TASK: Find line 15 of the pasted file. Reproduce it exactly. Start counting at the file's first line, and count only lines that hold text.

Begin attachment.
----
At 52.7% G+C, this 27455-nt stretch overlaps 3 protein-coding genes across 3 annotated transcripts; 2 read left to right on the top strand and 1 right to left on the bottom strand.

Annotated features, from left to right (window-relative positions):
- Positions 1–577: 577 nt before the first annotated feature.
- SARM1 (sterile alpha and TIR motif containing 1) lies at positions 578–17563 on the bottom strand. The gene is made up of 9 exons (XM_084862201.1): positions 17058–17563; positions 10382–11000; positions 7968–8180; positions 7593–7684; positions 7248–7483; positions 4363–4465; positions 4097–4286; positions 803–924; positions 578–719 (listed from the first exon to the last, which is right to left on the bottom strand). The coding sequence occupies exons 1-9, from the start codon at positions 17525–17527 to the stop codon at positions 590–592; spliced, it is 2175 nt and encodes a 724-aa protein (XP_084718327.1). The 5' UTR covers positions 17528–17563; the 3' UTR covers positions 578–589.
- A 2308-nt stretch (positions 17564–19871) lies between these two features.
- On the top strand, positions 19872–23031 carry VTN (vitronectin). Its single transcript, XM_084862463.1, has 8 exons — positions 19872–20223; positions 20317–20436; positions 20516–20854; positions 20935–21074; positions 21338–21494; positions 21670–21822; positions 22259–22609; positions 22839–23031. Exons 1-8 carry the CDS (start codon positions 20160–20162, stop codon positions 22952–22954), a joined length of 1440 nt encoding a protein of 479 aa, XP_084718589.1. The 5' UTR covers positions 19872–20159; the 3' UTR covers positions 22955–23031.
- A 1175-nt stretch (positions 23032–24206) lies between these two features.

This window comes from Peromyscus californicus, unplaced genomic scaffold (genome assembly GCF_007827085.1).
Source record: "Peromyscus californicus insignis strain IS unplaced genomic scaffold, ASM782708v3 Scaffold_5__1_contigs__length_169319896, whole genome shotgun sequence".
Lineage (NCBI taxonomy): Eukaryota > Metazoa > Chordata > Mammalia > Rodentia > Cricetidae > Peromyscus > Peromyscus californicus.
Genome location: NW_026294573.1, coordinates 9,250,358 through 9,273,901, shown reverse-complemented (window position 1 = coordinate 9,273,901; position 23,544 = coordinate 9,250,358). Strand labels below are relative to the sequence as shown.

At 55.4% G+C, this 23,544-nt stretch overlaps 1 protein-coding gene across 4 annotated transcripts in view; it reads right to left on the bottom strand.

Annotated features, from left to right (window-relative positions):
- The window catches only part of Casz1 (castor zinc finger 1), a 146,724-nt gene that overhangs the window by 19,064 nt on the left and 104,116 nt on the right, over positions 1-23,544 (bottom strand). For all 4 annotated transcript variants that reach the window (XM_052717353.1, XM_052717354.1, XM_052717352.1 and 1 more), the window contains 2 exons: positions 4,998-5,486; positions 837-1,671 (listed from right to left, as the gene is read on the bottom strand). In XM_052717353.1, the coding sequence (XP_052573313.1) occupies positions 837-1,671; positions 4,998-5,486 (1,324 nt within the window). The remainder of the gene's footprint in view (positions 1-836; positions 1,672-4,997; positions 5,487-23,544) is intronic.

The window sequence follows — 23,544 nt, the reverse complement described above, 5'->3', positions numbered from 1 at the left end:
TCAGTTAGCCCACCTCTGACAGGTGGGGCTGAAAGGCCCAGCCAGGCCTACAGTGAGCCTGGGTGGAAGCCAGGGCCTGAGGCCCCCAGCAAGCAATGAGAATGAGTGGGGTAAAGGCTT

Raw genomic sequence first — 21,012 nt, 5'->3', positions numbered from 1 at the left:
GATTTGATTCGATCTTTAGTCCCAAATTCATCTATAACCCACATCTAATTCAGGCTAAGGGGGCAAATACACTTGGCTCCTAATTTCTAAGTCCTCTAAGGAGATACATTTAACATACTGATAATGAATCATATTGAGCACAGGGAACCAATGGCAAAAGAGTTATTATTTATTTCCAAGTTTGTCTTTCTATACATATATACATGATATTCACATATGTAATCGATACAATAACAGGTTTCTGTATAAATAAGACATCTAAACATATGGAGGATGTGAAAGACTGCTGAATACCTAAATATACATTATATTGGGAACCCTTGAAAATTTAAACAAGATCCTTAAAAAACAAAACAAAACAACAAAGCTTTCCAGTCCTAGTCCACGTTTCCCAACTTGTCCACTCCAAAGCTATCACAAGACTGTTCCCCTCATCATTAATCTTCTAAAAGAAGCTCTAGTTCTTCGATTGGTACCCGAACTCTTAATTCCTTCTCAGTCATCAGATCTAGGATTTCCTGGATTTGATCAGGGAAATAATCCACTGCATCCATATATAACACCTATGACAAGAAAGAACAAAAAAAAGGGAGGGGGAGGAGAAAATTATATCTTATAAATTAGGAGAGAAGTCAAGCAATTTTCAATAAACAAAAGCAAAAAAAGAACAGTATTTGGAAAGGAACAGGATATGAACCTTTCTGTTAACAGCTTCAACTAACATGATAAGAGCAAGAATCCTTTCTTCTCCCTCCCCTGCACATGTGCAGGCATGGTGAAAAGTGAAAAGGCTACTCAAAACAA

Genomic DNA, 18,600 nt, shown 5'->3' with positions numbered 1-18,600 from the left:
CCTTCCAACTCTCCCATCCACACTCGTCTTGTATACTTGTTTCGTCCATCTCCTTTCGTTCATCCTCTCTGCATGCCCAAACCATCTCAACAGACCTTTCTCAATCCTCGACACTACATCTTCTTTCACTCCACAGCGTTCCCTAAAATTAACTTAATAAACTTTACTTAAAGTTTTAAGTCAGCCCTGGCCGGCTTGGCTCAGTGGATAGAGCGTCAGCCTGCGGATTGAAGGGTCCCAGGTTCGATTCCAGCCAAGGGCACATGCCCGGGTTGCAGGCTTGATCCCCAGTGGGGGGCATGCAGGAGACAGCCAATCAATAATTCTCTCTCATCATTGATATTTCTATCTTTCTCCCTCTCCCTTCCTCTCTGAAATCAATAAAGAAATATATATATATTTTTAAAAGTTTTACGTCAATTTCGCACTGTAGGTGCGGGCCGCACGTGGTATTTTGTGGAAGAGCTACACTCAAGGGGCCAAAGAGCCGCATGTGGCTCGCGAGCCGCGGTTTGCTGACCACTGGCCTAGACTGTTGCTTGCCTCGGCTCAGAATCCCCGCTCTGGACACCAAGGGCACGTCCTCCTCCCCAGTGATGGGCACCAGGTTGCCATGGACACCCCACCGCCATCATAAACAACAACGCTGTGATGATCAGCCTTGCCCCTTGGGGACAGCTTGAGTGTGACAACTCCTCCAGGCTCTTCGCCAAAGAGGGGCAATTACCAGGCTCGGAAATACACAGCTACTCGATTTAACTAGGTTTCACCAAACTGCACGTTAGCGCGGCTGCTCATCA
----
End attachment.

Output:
The window sequence follows — 23,544 nt, the reverse complement described above, 5'->3', positions numbered from 1 at the left end: